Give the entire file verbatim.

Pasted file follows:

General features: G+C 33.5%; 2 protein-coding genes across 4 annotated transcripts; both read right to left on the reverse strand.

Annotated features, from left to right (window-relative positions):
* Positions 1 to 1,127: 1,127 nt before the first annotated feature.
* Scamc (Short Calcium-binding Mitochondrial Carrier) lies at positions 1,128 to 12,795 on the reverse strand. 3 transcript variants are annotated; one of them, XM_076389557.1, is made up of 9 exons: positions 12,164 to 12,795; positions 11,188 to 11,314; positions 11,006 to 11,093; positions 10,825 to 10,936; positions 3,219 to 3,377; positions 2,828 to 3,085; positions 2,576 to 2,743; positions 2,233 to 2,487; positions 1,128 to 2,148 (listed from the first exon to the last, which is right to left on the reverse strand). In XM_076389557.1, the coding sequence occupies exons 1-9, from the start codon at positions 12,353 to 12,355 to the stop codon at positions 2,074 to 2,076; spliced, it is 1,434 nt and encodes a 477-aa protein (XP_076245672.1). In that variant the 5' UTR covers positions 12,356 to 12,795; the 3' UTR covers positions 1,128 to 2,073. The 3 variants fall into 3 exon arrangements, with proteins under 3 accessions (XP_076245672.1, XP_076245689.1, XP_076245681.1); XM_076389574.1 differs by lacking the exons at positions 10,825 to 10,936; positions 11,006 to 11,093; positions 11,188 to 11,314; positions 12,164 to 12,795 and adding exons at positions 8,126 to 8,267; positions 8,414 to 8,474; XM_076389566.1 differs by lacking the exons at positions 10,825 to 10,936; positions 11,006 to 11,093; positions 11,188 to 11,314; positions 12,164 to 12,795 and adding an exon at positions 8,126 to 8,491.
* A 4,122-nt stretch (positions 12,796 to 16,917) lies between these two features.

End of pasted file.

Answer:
General features: G+C 33.5%; 2 protein-coding genes across 4 annotated transcripts; both read right to left on the reverse strand.

Annotated features, from left to right (window-relative positions):
* Positions 1 to 1,127: 1,127 nt before the first annotated feature.
* Scamc (Short Calcium-binding Mitochondrial Carrier) lies at positions 1,128 to 12,795 on the reverse strand. 3 transcript variants are annotated; one of them, XM_076389557.1, is made up of 9 exons: positions 12,164 to 12,795; positions 11,188 to 11,314; positions 11,006 to 11,093; positions 10,825 to 10,936; positions 3,219 to 3,377; positions 2,828 to 3,085; positions 2,576 to 2,743; positions 2,233 to 2,487; positions 1,128 to 2,148 (listed from the first exon to the last, which is right to left on the reverse strand). In XM_076389557.1, the coding sequence occupies exons 1-9, from the start codon at positions 12,353 to 12,355 to the stop codon at positions 2,074 to 2,076; spliced, it is 1,434 nt and encodes a 477-aa protein (XP_076245672.1). In that variant the 5' UTR covers positions 12,356 to 12,795; the 3' UTR covers positions 1,128 to 2,073. The 3 variants fall into 3 exon arrangements, with proteins under 3 accessions (XP_076245672.1, XP_076245689.1, XP_076245681.1); XM_076389574.1 differs by lacking the exons at positions 10,825 to 10,936; positions 11,006 to 11,093; positions 11,188 to 11,314; positions 12,164 to 12,795 and adding exons at positions 8,126 to 8,267; positions 8,414 to 8,474; XM_076389566.1 differs by lacking the exons at positions 10,825 to 10,936; positions 11,006 to 11,093; positions 11,188 to 11,314; positions 12,164 to 12,795 and adding an exon at positions 8,126 to 8,491.
* A 4,122-nt stretch (positions 12,796 to 16,917) lies between these two features.